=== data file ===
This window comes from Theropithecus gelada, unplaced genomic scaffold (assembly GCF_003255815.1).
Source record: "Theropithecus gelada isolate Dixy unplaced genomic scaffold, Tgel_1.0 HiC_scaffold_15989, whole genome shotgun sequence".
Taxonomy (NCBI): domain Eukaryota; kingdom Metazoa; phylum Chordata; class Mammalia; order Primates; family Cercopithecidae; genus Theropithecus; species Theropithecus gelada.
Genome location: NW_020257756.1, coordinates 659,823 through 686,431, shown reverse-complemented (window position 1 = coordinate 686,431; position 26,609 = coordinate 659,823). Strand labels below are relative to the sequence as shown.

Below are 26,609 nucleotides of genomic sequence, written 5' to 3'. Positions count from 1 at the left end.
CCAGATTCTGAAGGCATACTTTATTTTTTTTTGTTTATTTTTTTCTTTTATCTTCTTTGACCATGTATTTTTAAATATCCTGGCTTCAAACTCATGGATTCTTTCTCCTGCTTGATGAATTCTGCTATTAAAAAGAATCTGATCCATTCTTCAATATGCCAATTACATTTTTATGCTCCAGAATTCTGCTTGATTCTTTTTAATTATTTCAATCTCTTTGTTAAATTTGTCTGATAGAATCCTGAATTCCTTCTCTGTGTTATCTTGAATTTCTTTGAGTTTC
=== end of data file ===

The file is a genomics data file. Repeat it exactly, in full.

This window comes from Theropithecus gelada, unplaced genomic scaffold (assembly GCF_003255815.1).
Source record: "Theropithecus gelada isolate Dixy unplaced genomic scaffold, Tgel_1.0 HiC_scaffold_15989, whole genome shotgun sequence".
Taxonomy (NCBI): domain Eukaryota; kingdom Metazoa; phylum Chordata; class Mammalia; order Primates; family Cercopithecidae; genus Theropithecus; species Theropithecus gelada.
Genome location: NW_020257756.1, coordinates 659,823 through 686,431, shown reverse-complemented (window position 1 = coordinate 686,431; position 26,609 = coordinate 659,823). Strand labels below are relative to the sequence as shown.

Below are 26,609 nucleotides of genomic sequence, written 5' to 3'. Positions count from 1 at the left end.
CCAGATTCTGAAGGCATACTTTATTTTTTTTTGTTTATTTTTTTCTTTTATCTTCTTTGACCATGTATTTTTAAATATCCTGGCTTCAAACTCATGGATTCTTTCTCCTGCTTGATGAATTCTGCTATTAAAAAGAATCTGATCCATTCTTCAATATGCCAATTACATTTTTATGCTCCAGAATTCTGCTTGATTCTTTTTAATTATTTCAATCTCTTTGTTAAATTTGTCTGATAGAATCCTGAATTCCTTCTCTGTGTTATCTTGAATTTCTTTGAGTTTC